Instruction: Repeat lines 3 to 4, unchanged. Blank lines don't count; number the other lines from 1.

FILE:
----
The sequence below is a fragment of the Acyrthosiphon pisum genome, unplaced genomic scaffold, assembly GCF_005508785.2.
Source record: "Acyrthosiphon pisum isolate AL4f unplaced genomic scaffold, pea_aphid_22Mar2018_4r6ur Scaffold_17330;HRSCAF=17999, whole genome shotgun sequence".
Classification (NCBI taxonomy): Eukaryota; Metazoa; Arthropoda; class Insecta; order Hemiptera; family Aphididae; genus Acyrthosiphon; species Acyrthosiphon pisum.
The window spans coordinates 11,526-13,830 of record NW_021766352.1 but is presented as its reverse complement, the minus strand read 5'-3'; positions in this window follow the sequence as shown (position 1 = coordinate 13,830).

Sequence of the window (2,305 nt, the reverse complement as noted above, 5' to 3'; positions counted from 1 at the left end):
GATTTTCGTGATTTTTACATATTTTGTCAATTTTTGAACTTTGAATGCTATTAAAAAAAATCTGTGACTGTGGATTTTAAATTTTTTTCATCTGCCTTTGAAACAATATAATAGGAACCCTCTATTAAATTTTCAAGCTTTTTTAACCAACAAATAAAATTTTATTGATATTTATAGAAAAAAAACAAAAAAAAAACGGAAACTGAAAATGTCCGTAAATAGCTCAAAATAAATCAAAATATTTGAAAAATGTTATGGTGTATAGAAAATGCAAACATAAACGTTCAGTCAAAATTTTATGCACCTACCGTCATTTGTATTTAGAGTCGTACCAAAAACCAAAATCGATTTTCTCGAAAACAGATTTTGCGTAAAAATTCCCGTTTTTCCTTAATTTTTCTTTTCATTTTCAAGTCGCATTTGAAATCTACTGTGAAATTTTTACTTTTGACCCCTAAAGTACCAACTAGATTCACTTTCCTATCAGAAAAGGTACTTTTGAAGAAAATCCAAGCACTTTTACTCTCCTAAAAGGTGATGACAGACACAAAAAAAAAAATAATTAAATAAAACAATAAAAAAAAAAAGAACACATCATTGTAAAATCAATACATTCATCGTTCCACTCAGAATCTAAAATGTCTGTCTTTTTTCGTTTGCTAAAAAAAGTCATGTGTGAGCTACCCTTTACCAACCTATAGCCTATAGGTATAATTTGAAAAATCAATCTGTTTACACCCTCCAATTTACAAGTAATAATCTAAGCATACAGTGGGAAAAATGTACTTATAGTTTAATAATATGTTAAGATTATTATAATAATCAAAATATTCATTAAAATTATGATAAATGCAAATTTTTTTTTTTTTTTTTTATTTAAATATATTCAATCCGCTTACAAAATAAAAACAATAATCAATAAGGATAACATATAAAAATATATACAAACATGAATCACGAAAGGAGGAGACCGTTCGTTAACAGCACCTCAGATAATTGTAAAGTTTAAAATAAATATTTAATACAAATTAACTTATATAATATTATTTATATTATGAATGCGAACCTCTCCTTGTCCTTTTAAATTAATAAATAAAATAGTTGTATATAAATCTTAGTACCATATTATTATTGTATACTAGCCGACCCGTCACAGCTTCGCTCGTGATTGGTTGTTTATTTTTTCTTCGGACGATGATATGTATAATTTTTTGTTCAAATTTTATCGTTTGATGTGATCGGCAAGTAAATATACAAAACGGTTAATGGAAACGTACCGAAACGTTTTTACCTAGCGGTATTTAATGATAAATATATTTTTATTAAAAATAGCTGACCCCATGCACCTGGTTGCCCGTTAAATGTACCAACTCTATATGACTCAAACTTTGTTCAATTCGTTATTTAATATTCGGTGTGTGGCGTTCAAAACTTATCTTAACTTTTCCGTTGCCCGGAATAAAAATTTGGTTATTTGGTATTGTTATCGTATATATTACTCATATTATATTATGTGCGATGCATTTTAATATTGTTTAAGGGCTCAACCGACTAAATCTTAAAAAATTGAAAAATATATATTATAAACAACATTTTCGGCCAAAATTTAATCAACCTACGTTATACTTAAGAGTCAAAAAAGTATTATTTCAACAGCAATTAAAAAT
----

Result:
Classification (NCBI taxonomy): Eukaryota; Metazoa; Arthropoda; class Insecta; order Hemiptera; family Aphididae; genus Acyrthosiphon; species Acyrthosiphon pisum.
The window spans coordinates 11,526-13,830 of record NW_021766352.1 but is presented as its reverse complement, the minus strand read 5'-3'; positions in this window follow the sequence as shown (position 1 = coordinate 13,830).